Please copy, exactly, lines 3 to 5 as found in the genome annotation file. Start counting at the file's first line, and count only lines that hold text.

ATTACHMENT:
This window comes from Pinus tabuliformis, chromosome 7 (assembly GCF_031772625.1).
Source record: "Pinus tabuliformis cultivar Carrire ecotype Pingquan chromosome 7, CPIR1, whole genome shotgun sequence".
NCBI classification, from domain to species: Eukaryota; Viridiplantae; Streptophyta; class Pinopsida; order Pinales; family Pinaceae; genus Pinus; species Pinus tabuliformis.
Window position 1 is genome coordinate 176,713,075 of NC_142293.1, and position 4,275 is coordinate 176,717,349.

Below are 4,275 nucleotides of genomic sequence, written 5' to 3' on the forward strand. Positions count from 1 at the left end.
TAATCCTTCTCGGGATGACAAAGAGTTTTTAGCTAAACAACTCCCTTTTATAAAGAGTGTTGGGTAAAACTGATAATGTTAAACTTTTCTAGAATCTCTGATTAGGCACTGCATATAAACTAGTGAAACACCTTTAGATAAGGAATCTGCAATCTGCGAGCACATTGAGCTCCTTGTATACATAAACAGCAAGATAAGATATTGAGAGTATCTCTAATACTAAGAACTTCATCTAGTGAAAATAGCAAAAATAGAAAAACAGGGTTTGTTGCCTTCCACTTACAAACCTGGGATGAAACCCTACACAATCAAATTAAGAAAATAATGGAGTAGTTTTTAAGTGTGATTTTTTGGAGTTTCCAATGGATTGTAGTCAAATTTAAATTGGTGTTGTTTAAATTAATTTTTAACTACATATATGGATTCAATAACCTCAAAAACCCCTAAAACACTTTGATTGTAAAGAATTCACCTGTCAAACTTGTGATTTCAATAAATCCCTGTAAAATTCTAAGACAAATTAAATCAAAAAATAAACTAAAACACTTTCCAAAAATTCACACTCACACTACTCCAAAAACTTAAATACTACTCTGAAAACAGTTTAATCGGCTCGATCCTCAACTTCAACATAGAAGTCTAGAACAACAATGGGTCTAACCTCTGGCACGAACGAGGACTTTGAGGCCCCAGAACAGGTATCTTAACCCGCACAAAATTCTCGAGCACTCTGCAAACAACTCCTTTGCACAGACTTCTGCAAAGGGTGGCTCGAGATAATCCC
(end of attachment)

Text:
NCBI classification, from domain to species: Eukaryota; Viridiplantae; Streptophyta; class Pinopsida; order Pinales; family Pinaceae; genus Pinus; species Pinus tabuliformis.
Window position 1 is genome coordinate 176,713,075 of NC_142293.1, and position 4,275 is coordinate 176,717,349.

Below are 4,275 nucleotides of genomic sequence, written 5' to 3' on the forward strand. Positions count from 1 at the left end.